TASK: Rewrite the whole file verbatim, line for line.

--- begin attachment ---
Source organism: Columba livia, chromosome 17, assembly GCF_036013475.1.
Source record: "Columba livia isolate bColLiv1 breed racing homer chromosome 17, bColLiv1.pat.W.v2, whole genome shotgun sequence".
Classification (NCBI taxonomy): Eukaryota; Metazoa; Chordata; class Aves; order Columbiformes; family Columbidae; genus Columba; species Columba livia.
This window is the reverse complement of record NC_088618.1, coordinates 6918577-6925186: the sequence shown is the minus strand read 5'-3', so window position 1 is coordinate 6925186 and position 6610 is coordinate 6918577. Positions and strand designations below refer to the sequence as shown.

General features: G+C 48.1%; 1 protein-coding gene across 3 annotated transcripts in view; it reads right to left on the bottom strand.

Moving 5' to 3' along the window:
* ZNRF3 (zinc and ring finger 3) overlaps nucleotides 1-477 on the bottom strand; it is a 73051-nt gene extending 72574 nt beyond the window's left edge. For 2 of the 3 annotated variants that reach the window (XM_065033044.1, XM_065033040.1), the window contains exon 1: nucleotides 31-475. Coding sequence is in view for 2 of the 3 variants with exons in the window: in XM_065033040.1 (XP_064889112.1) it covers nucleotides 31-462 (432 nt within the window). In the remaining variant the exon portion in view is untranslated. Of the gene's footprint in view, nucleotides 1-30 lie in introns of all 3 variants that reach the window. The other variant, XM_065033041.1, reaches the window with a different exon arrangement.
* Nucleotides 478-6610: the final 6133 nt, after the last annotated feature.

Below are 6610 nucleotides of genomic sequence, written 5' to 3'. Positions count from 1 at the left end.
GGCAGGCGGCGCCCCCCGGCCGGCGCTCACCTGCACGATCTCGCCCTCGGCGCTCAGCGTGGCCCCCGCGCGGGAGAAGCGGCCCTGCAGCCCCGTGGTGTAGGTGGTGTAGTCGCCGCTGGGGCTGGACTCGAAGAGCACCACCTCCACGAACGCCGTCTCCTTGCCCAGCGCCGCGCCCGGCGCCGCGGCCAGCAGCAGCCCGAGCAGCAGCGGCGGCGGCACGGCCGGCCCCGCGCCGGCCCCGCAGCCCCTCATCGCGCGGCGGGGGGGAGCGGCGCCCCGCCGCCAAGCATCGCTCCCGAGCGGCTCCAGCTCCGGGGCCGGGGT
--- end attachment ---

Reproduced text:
Source organism: Columba livia, chromosome 17, assembly GCF_036013475.1.
Source record: "Columba livia isolate bColLiv1 breed racing homer chromosome 17, bColLiv1.pat.W.v2, whole genome shotgun sequence".
Classification (NCBI taxonomy): Eukaryota; Metazoa; Chordata; class Aves; order Columbiformes; family Columbidae; genus Columba; species Columba livia.
This window is the reverse complement of record NC_088618.1, coordinates 6918577-6925186: the sequence shown is the minus strand read 5'-3', so window position 1 is coordinate 6925186 and position 6610 is coordinate 6918577. Positions and strand designations below refer to the sequence as shown.

General features: G+C 48.1%; 1 protein-coding gene across 3 annotated transcripts in view; it reads right to left on the bottom strand.

Moving 5' to 3' along the window:
* ZNRF3 (zinc and ring finger 3) overlaps nucleotides 1-477 on the bottom strand; it is a 73051-nt gene extending 72574 nt beyond the window's left edge. For 2 of the 3 annotated variants that reach the window (XM_065033044.1, XM_065033040.1), the window contains exon 1: nucleotides 31-475. Coding sequence is in view for 2 of the 3 variants with exons in the window: in XM_065033040.1 (XP_064889112.1) it covers nucleotides 31-462 (432 nt within the window). In the remaining variant the exon portion in view is untranslated. Of the gene's footprint in view, nucleotides 1-30 lie in introns of all 3 variants that reach the window. The other variant, XM_065033041.1, reaches the window with a different exon arrangement.
* Nucleotides 478-6610: the final 6133 nt, after the last annotated feature.

Below are 6610 nucleotides of genomic sequence, written 5' to 3'. Positions count from 1 at the left end.
GGCAGGCGGCGCCCCCCGGCCGGCGCTCACCTGCACGATCTCGCCCTCGGCGCTCAGCGTGGCCCCCGCGCGGGAGAAGCGGCCCTGCAGCCCCGTGGTGTAGGTGGTGTAGTCGCCGCTGGGGCTGGACTCGAAGAGCACCACCTCCACGAACGCCGTCTCCTTGCCCAGCGCCGCGCCCGGCGCCGCGGCCAGCAGCAGCCCGAGCAGCAGCGGCGGCGGCACGGCCGGCCCCGCGCCGGCCCCGCAGCCCCTCATCGCGCGGCGGGGGGGAGCGGCGCCCCGCCGCCAAGCATCGCTCCCGAGCGGCTCCAGCTCCGGGGCCGGGGT